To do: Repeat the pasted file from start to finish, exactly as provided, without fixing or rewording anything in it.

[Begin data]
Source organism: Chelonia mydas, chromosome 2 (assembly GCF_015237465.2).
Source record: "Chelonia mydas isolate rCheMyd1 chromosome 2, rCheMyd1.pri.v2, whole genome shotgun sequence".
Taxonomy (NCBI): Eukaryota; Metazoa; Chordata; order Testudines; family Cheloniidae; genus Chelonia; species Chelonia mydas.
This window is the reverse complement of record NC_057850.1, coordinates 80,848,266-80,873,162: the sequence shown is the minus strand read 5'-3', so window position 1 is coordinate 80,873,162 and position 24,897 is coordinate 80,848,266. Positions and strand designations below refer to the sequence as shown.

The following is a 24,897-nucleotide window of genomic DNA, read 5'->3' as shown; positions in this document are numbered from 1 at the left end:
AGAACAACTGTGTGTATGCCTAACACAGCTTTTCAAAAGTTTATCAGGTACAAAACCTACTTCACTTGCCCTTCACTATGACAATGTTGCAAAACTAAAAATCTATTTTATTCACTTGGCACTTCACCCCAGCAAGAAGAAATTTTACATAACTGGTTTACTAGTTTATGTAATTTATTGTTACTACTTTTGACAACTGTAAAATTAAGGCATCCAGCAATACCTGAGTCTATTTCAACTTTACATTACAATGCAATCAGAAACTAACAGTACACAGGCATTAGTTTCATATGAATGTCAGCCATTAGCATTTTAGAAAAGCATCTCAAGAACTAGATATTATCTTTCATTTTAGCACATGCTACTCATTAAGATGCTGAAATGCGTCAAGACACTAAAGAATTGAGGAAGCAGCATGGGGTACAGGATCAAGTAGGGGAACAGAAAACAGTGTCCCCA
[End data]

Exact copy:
Source organism: Chelonia mydas, chromosome 2 (assembly GCF_015237465.2).
Source record: "Chelonia mydas isolate rCheMyd1 chromosome 2, rCheMyd1.pri.v2, whole genome shotgun sequence".
Taxonomy (NCBI): Eukaryota; Metazoa; Chordata; order Testudines; family Cheloniidae; genus Chelonia; species Chelonia mydas.
This window is the reverse complement of record NC_057850.1, coordinates 80,848,266-80,873,162: the sequence shown is the minus strand read 5'-3', so window position 1 is coordinate 80,873,162 and position 24,897 is coordinate 80,848,266. Positions and strand designations below refer to the sequence as shown.

The following is a 24,897-nucleotide window of genomic DNA, read 5'->3' as shown; positions in this document are numbered from 1 at the left end:
AGAACAACTGTGTGTATGCCTAACACAGCTTTTCAAAAGTTTATCAGGTACAAAACCTACTTCACTTGCCCTTCACTATGACAATGTTGCAAAACTAAAAATCTATTTTATTCACTTGGCACTTCACCCCAGCAAGAAGAAATTTTACATAACTGGTTTACTAGTTTATGTAATTTATTGTTACTACTTTTGACAACTGTAAAATTAAGGCATCCAGCAATACCTGAGTCTATTTCAACTTTACATTACAATGCAATCAGAAACTAACAGTACACAGGCATTAGTTTCATATGAATGTCAGCCATTAGCATTTTAGAAAAGCATCTCAAGAACTAGATATTATCTTTCATTTTAGCACATGCTACTCATTAAGATGCTGAAATGCGTCAAGACACTAAAGAATTGAGGAAGCAGCATGGGGTACAGGATCAAGTAGGGGAACAGAAAACAGTGTCCCCA